There’s also the inevitable musical shift that begins occurring in November (and earlier each year, it seems). Timeless Christmas songs mix with modern renditions, and follow you everywhere you go: malls, stores, gyms, etc. I actually like the music, in moderation, that is. I spent around 10 years in the customer service/retail/food service industries, and the same music for 10 hours in a row would drive anyone crazy. But the songs are catchy and beautiful, and the voices are timeless (e.g., Nat King Cole). And, yes, I do know all the words to many of them.

Entertainment also takes a decidedly holiday turn. Television shows begin featuring holiday themed episodes (first with Thanksgiving in November, then with Christmas-themed shows). Holiday movies and specials abound. Old classics (It’s a Wonderful Life, Rudolf the Red-Nosed Reindeer), mix with newer classics (National Lampoon’s Christmas Vacation, Elf, The Santa Clause, and new movies all month long from ABC Family, Lifetime, Hallmark, and others). (As a side note, The Sound of Music now seems to be a Christmas movie. I absolutely love the movie, though I still don’t understand how escaping Nazis during WWII relates to yuletide cheer. Thoughts?)

In DC, where I currently reside and where 1 in 5 residents are foreign/an immigrant, there is the added complication to integrate and carry-on unique traditions from a resident’s home country with established American traditions. As a child of immigrants, I can relate here. But at least Christians from any country will find celebrations of Christmas, but we rarely found celebrations for Eid growing up. There are also decorations (such as straw ‘yule goats’ found in Sweden), and I admit I love twinkle lights that people use to decorate houses and Christmas trees. Pinterest is also awash with DIY ideas. As a DIY-er myself, I love Pinterest (probably a little too much) and find that I can adapt a lot of Christmas-themed ideas for my own uses.

Then there’s the food. This time of year is awash with specialty foods that, I proudly admit, I also indulge. Hershey’s comes out with candy cane flavored Kisses, peppermint bark lines the candy shelves along with other sweet treats (including Panettone, an Italian fruitcake that is lovely with tea or for use in trifles). Other countries have their own confectionary concoctions that brighten the dull winter scenes with color and flavor.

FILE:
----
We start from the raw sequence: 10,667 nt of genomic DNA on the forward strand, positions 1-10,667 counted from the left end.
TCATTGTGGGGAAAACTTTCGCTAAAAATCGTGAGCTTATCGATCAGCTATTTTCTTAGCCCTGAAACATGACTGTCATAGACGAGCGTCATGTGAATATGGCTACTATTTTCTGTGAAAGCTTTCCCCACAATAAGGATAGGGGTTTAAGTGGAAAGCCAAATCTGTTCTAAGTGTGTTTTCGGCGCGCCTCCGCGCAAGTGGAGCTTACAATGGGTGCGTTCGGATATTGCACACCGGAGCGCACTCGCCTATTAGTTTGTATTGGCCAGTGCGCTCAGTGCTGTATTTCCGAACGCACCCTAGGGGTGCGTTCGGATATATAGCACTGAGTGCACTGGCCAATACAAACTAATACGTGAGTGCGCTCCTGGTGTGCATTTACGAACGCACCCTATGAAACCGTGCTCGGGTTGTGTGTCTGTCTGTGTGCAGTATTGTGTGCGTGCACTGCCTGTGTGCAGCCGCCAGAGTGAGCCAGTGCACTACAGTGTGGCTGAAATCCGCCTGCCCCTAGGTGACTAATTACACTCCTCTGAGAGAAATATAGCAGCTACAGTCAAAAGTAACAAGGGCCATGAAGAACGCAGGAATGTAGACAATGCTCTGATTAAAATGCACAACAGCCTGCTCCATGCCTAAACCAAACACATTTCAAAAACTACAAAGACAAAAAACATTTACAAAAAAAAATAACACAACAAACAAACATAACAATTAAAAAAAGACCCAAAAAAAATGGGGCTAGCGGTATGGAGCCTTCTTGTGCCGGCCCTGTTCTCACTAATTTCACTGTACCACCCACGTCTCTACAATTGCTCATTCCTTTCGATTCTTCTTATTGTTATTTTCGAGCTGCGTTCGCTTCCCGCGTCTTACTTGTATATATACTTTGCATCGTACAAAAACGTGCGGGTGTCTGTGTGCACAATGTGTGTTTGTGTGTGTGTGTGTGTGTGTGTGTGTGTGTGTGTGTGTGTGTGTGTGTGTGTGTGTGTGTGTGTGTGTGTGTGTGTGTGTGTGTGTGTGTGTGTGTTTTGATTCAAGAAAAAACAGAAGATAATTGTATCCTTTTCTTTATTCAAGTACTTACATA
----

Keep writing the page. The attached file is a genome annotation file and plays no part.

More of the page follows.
And, let’s not forget the sales. As someone who rarely pays retail (and why should anyone?) I do love the sales. A lot of them are overhyped (you can find some items cheaper at other sales during the year), but some stuff can be found for a pretty good deal. With so many apps, coupon sites, and deals out there, it is easy to save in one way or another. But as some sale prices change throughout each day, keeping on top of sale prices can be a challenge.

There is a decidedly commercial aspect to Christmas (and Easter as well) that you don’t see as much with Muslim holidays, as least what I’ve seen in America. We have our own Eid-centric greeting cards and even our own Eid-centric stamps courtesy of the USPS. We do buy bright new clothes for the occasion, and, on Eid-ul-Fitr (the holiday following Ramadan), we do give gifts to children. We have special foods we dine on during Ramadan and on both Eids. We have our own versions of decorating for these holidays, though if we wanted to put lights up, our non-Muslim neighbors give us weird looks; really, it’s the same look they give to people who keep their Christmas decorations up too long.

Eid-ul-Adha (the holiday where Muslims make a pilgrimage to Mecca) is the most costly, in my opinion. For those making the pilgrimage, it can cost several thousand dollars per person to make the voyage (obviously, the number varies depending upon your departure location and other factors). These days, you pretty much need to go through a tour operator to go, but even then you’re not safe from dishonest individuals wanting to make a quick buck. Still though, I hope to go on Hajj one day, inshAllah (i.e., if God wills it).

But, like with Eid, I love this time of year because of the sense of the togetherness and merriment that permeates the air. The same feeling of expectation and family and community I find during Ramadan, I also find at this time of year.

And that doesn’t make me a bad Muslim. It makes me a compassionate and friendly one.

Just as we Muslims wish others would take the time to learn more about our religion and culture, Muslims should also take the time to learn about the religion and cultures of their friends and neighbors. Education is never a bad thing, but it is powerful. And, “with great power comes great responsibility” (which, incidentally, is a quote originally said by Voltaire, and repeated in Spider-man). Use your knowledge and education wisely to build bridges between people. Some of my greatest and kindest friends are non-Muslim. And I wouldn’t change that for anything.

So, to you my dear readers, I wish you Happy Holidays. Please share your own holiday traditions and thoughts in the comments below.

Thanks for reading!